"But Maybe Everything That Dies, Someday Comes Back."
years ago today was the date that Bruce Springsteen sat down with his
guitar, a tape recorder and a head full of things he couldn't live with
or live down. The songs he recorded that day became one of the
strangest and most powerful albums ever released by a major recording
artist-especially at that time. The album was "Nebraska" and to this day
it remains a haunting, honest, personal masterpiece. In fact, one of the titles considered for the album was "January 3, 1982".
The tapes were originally just meant as demos for the E Street Band but
it soon became clear to everyone involved that they were perfect just
the way they were.
That was written by my friend Chris Collins.I'm a day late, I know, but I wanted to get on board with this sentiment that was so masterfully expressed by Chris.
"Nebraska" was hardly the record Bruce Springsteen fans...diehards and fair-weathers alike...wanted as the follow-up to "The River." "Strange" and "powerful" were Chris's memories. Mine seem less romantic, as most of my friends after the first listen, turned "Nebraska" into Odd Job's hat. Now that we've had time to calm down and sock away the initial anger and confusion, "powerful" may be an understatement.
When I was behind the counter at my CD shop, I was "blessed" with the inability to leave at the moment someone would begin to pontificate over the importance of everyone from Sandy Denny to Martin Denny. Unless breaking through my front window and leaving a full body cut-out like a classic Looney Tunes short was an option, my only choice was to smile and nod. It came with the territory and I learned just as much as I loathed.
But the one artist that always brought out the best (read: worst) in people, was Bruce Springsteen. I had one customer who thought, "I wasn't born in Jersey. I never worked in a factory. I don't like cars," was some sort of ace-in-the-hole, when sharing his contempt for "The Boss." If you're reading this, Mr. Regular Customer who only bought Beatles' bootlegs, you're an asshole.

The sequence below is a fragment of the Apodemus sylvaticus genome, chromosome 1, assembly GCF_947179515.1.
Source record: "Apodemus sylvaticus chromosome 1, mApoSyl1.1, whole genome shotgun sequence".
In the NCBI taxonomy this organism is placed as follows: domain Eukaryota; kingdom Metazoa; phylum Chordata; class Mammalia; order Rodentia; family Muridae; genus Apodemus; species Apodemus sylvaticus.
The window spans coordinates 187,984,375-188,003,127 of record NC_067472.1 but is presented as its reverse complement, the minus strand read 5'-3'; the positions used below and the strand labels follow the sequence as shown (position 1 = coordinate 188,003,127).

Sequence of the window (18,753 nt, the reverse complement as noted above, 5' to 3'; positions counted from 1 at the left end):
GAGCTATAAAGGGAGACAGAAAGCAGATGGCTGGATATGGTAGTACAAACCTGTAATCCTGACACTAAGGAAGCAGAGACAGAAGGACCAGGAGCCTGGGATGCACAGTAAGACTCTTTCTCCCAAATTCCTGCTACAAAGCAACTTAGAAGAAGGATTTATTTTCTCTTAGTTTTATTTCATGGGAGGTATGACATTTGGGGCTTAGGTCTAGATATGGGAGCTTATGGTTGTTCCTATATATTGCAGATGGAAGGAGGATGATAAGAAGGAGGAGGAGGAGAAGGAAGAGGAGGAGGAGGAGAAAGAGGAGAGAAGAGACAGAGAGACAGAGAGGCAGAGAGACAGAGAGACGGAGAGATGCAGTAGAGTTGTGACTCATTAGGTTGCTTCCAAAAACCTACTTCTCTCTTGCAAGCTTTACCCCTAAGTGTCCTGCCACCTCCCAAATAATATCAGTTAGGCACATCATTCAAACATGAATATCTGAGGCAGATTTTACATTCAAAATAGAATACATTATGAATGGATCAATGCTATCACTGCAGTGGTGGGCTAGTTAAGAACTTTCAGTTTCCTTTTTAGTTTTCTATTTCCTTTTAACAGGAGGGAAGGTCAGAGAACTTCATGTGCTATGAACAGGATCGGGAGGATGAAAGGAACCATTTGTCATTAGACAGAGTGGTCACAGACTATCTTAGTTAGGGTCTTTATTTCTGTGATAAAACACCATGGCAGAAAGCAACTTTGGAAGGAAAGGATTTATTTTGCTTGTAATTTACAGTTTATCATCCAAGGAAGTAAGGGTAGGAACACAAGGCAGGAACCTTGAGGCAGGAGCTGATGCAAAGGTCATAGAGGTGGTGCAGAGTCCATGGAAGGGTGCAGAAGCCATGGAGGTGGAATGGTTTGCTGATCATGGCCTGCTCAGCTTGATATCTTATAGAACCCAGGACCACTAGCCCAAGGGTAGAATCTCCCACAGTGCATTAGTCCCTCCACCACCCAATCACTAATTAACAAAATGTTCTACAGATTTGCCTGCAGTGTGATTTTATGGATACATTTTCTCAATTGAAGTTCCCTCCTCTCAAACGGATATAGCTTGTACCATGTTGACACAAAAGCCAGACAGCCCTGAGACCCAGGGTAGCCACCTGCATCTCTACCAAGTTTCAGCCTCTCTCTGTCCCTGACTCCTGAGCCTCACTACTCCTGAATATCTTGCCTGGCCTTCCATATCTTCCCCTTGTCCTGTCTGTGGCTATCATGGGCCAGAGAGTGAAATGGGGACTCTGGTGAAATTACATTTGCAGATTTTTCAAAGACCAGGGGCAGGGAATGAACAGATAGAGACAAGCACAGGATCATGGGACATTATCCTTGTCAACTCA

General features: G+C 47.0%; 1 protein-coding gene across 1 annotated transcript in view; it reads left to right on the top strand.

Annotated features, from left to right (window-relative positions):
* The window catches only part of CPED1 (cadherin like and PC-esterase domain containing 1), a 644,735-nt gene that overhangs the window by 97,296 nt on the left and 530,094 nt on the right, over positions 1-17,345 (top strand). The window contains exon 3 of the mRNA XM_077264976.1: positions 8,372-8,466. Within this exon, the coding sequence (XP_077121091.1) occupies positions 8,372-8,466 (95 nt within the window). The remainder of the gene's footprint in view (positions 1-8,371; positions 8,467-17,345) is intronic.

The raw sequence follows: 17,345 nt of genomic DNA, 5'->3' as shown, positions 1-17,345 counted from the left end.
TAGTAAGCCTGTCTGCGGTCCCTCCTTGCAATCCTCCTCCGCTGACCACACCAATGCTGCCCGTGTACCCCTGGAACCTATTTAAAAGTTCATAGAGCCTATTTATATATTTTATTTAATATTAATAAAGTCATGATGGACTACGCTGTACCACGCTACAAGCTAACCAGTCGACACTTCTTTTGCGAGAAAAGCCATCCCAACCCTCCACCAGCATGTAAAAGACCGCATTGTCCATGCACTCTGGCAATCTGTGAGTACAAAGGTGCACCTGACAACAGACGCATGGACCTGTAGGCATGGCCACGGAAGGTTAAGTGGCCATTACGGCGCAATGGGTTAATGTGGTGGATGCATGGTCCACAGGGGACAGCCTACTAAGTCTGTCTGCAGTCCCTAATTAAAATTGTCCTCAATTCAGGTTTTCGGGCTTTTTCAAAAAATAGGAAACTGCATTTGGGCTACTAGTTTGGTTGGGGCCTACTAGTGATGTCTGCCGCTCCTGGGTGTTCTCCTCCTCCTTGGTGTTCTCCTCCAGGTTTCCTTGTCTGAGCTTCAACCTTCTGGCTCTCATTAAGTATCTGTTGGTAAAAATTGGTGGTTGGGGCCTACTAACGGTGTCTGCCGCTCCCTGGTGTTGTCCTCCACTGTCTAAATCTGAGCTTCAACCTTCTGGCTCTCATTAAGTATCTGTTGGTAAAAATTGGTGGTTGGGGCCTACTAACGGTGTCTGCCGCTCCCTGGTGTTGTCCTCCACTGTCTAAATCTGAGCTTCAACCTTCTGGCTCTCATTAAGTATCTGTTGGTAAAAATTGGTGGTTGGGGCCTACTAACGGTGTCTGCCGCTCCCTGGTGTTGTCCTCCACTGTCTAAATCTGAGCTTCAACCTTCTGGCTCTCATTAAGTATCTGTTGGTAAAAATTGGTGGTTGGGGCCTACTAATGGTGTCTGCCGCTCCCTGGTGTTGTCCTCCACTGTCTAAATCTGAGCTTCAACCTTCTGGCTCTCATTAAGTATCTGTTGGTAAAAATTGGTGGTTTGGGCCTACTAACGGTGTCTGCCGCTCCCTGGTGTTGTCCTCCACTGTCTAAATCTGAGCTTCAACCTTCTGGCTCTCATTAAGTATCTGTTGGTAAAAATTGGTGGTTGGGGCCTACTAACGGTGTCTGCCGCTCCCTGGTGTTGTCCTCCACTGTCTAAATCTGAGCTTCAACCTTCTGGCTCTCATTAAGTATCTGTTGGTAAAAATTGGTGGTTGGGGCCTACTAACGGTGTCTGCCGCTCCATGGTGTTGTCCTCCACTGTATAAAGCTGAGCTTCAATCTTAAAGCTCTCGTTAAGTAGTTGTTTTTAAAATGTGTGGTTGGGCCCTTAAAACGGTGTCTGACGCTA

I wasn't born in Jersey. I've never worked in a factory. And I don't drive. I do have a heart, mind, and soul. And I love music more than I love most things. That should be enough to recognize the brilliance and power of the songwriting and performances on "Nebraska."
One last memory, though it's a recent one. A friend and I witnessed Bruce and The ESB's full performance of "The River," at Madison Square Garden in November of 2009. It was a night of "moments." But nothing seemed to hit home for either of us, the way "Atlantic City" did. You see, we didn't expect it. But we knew we wanted it, even on a night devoted to "The River."
It's not as if "Atlantic City" is a concert rarity, like say the piano-only version of "Atlantic City." But it happened to be my friend's favorite Bruce tune, while it sits in my Top 3. I had seen the ESB many times before. This night was my friend's first. The performance of "The River" in its entirety was a gift. The first encore of "Atlantic City" was a miracle.
Thanks Chris for reminding me not only that "Nebraska" is 30 years old, but that few records before and after, can say so much with so little. It's Bruce and a guitar, and sometimes that is all you need.
Well now, ev'rything dies, baby, that's a fact
But maybe ev'rything that dies someday comes back
Put your makeup on, fix your hair up pretty
And meet me tonight in Atlantic City